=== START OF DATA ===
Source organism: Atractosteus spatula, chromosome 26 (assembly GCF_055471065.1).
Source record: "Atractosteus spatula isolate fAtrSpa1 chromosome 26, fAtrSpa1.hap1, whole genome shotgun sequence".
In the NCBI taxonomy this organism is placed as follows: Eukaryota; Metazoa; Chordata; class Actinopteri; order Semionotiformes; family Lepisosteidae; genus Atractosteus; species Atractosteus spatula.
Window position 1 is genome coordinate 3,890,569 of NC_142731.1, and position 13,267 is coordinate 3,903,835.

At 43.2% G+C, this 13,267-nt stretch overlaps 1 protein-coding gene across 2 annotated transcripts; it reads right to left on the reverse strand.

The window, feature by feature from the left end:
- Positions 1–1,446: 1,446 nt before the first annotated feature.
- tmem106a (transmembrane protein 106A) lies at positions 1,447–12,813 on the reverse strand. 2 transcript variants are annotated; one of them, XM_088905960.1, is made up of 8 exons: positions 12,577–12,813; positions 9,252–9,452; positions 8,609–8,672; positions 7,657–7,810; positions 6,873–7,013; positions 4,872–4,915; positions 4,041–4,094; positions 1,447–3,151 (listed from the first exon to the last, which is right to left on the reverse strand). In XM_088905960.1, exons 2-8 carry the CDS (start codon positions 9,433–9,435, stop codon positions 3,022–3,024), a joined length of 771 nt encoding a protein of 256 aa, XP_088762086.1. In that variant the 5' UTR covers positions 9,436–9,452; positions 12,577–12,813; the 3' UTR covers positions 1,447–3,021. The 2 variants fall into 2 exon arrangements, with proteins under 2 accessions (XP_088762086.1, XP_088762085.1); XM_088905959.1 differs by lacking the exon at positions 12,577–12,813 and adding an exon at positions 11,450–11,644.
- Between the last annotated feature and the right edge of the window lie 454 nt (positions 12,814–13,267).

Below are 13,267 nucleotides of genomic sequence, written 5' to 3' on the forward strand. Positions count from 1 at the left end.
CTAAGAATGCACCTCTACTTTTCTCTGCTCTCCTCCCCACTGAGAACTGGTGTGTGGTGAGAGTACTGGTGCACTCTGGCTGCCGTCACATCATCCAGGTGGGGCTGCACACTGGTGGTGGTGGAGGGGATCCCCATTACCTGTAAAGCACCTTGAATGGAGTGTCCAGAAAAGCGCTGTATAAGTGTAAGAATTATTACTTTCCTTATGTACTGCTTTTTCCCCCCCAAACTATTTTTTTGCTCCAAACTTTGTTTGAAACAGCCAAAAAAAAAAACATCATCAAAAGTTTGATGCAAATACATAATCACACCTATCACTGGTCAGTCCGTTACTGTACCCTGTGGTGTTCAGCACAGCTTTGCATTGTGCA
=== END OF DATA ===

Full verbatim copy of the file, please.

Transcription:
Source organism: Atractosteus spatula, chromosome 26 (assembly GCF_055471065.1).
Source record: "Atractosteus spatula isolate fAtrSpa1 chromosome 26, fAtrSpa1.hap1, whole genome shotgun sequence".
In the NCBI taxonomy this organism is placed as follows: Eukaryota; Metazoa; Chordata; class Actinopteri; order Semionotiformes; family Lepisosteidae; genus Atractosteus; species Atractosteus spatula.
Window position 1 is genome coordinate 3,890,569 of NC_142731.1, and position 13,267 is coordinate 3,903,835.

At 43.2% G+C, this 13,267-nt stretch overlaps 1 protein-coding gene across 2 annotated transcripts; it reads right to left on the reverse strand.

The window, feature by feature from the left end:
- Positions 1–1,446: 1,446 nt before the first annotated feature.
- tmem106a (transmembrane protein 106A) lies at positions 1,447–12,813 on the reverse strand. 2 transcript variants are annotated; one of them, XM_088905960.1, is made up of 8 exons: positions 12,577–12,813; positions 9,252–9,452; positions 8,609–8,672; positions 7,657–7,810; positions 6,873–7,013; positions 4,872–4,915; positions 4,041–4,094; positions 1,447–3,151 (listed from the first exon to the last, which is right to left on the reverse strand). In XM_088905960.1, exons 2-8 carry the CDS (start codon positions 9,433–9,435, stop codon positions 3,022–3,024), a joined length of 771 nt encoding a protein of 256 aa, XP_088762086.1. In that variant the 5' UTR covers positions 9,436–9,452; positions 12,577–12,813; the 3' UTR covers positions 1,447–3,021. The 2 variants fall into 2 exon arrangements, with proteins under 2 accessions (XP_088762086.1, XP_088762085.1); XM_088905959.1 differs by lacking the exon at positions 12,577–12,813 and adding an exon at positions 11,450–11,644.
- Between the last annotated feature and the right edge of the window lie 454 nt (positions 12,814–13,267).

Below are 13,267 nucleotides of genomic sequence, written 5' to 3' on the forward strand. Positions count from 1 at the left end.
CTAAGAATGCACCTCTACTTTTCTCTGCTCTCCTCCCCACTGAGAACTGGTGTGTGGTGAGAGTACTGGTGCACTCTGGCTGCCGTCACATCATCCAGGTGGGGCTGCACACTGGTGGTGGTGGAGGGGATCCCCATTACCTGTAAAGCACCTTGAATGGAGTGTCCAGAAAAGCGCTGTATAAGTGTAAGAATTATTACTTTCCTTATGTACTGCTTTTTCCCCCCCAAACTATTTTTTTGCTCCAAACTTTGTTTGAAACAGCCAAAAAAAAAAACATCATCAAAAGTTTGATGCAAATACATAATCACACCTATCACTGGTCAGTCCGTTACTGTACCCTGTGGTGTTCAGCACAGCTTTGCATTGTGCA